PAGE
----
Alysa Stanton was born into a Pentecostal family. Her mother played the piano at church and her sister became a choir director.
But Stanton was looking for more.
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More than two decades ago, she found it in Judaism and converted. Her family doesn't "understand it all, but they are proud and they see the transformation," she said.
Some of that pride is because Stanton is about to become the first female African-American rabbi in the United States and, in fact the world.
"When I went to apply, I didn't know anything," Stanton said by phone from Cincinnati, where she is a rabbinical student at Hebrew Union College-Jewish Institute of Religion.
"When I was accepted I found out I would be the first in the world. But I would have done it even if I were the 50,000th."
Stanton, 45, will tell the story of her conversion and her life Sunday at Temple Adath Israel. Her monologue, "Layers," uses prose, poetry and song.
'I am literally taking off layers," she said. "The layers are a representation of perceptions and realities. They represent the complexity of human nature."
Rebecca Young, a program chairwoman for the Temple Adath Israel Sisterhood, which is sponsoring the program, said she had read about Stanton and thought we in Lexington ought to hear her story.
"I thought it would be something that not only the Jewish community, but anybody, should hear about her journey. Being a first is a big deal."
Indeed it is, as we've witnessed with the president-elect.
Stanton was born in Cleveland Heights, Ohio, but she moved at an early age with her family to Lakeland, Colo., a suburb of Denver.
She converted to Orthodox Judaism while in college and wanted to become a cantor. A rabbi told her, however, that a woman "couldn't lead a man in prayer," she said. "I just put it aside and became a psychotherapist."
Stanton moved to Denver in 1992 and attended a Reform congregation, Temple Emanuel, which tends to be more welcoming to those who are not born Jewish. "When I walked in, I was another new face, not 'what are you doing here,'" she said. That was a first.
The congregation was about helping humanity and social activism, which appealed to Stanton. And then, the temple hired a female cantor.
That reawakened her dream to be a cantor. Studying the symbols and chanting the Torah stirred the depth of her being, she said. As a cantorial soloist, she felt such a passion and love for Judaism that she wanted to become even more involved.
"I don't know if it was a choice," she said. "It was a calling."
But, as a first, the roads were not well-paved; the journey was not easy. She and her daughter have been confronted with rejection and racism.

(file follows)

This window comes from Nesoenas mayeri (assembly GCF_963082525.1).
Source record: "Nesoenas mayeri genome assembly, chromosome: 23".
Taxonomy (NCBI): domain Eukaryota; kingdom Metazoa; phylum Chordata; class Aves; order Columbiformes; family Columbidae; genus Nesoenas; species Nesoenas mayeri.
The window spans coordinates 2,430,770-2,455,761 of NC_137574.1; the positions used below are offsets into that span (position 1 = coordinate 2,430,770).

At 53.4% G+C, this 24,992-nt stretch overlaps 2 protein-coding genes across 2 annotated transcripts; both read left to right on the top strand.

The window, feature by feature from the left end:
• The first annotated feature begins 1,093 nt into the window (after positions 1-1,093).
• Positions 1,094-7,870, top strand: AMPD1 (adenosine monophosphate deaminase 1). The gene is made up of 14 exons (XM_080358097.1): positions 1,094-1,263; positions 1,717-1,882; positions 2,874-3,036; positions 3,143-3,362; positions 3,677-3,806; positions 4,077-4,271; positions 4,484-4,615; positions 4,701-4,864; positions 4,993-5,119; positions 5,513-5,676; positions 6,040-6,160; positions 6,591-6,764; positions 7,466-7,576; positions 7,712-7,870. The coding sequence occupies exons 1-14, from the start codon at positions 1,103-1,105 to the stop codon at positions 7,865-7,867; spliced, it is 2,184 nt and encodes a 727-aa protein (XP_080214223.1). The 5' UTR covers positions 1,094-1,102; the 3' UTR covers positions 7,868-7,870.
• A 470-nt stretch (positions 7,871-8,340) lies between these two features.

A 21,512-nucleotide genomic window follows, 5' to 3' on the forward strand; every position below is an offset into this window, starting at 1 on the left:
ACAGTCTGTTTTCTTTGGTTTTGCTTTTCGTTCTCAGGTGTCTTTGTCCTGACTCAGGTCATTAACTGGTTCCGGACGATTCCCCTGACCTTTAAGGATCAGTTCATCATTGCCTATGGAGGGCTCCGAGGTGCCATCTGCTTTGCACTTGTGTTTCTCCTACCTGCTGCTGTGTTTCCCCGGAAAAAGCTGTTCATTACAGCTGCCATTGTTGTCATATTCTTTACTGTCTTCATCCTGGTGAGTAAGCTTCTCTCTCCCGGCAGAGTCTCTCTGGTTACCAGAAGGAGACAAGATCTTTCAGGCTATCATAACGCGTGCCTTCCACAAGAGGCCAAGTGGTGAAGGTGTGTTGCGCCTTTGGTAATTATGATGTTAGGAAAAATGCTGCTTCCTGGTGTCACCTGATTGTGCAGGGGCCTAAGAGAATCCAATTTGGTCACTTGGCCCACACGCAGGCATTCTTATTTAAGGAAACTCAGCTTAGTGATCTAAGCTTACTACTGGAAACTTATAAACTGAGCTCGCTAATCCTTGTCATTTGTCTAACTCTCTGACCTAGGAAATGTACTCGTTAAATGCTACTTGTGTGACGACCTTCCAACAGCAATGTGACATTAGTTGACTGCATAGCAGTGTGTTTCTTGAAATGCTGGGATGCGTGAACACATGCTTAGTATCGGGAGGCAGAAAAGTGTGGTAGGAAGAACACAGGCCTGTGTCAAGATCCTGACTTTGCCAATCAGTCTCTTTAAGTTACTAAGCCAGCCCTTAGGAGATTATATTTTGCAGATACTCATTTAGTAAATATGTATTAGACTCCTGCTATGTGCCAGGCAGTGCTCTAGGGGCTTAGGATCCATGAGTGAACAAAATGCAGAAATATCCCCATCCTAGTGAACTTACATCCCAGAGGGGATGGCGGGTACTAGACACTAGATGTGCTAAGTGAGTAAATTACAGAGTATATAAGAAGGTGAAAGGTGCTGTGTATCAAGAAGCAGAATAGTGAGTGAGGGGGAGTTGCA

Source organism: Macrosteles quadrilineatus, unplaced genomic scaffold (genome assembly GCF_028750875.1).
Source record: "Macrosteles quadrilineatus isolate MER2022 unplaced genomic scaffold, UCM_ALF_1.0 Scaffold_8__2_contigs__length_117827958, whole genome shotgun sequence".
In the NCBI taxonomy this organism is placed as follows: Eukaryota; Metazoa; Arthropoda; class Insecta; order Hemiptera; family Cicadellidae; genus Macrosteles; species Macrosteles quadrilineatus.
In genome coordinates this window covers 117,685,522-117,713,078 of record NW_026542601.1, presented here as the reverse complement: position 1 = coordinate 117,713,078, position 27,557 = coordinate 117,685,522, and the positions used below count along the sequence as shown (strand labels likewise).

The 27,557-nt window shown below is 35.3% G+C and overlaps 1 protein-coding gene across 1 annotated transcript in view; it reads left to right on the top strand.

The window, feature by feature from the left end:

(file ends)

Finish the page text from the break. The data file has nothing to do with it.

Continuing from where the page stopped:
Sometimes called black Hebrews or black Israelites, black Jews in America are a minority within a minority.
A survey conducted by the United Jewish Communities in 2001 reported that 1 percent of the Jews in the United States were black. That's about 37,000 people.
Some say the number is more like 150,000.
But Rabbi Capers C. Funnye Jr., the spiritual leader of a predominantly black synagogue on Chicago's South Side, put the number closer to 300,000. Funnye is a relative of Michelle Obama, this nation's future first lady.
Historically, black Jews have not been welcomed into the faith because of sporadic racism and an aversion to converts. More and more mainstream Jews are changing that, however.
"Judaism is not a race, it is a religion," said Rabbi Marc Kline of Temple Adath Israel. "In terms of welcoming her as a full colleague, that won't be a problem." Black Jews "are a minority in the U.S. but not around the world."
Rabbi will be Stanton's second career. She is a licensed psychotherapist who worked with trauma victims for 16 years in Denver. Before her recent marriage, she was a single parent, the mother of an adopted daughter, Shana, now 13.
The two of them lived in Israel for a year — all first-year HUC rabbinical students must do so — where she had to send her daughter, then 7, to school with a gas mask in her lunch box.
Rabbinical school is taking Stanton seven years to complete rather than the usual five because of health problems associated with her first gastric bypass surgery four years ago. Eight surgeries later, she has lost 122 pounds, half, she said, by diet and exercise.
She credits her per severance to her faith. But she'll tell you all about that in her moving presentation today.
And through that monologue, she hopes to further one of the tenets of mainstream Judaism: tikkun olam, a Hebrew phrase that means "repairing the world."
"Every situation we are in, our goal is to leave it a little better than when we came," she said. "We can each make this world better. One drop of water at a time, together we can do better things."
I believe our problems are big enough to be tackled from all sides. I'm always glad to hear others are chipping away from a different angle.
Mazel tov, Alysa Stanton.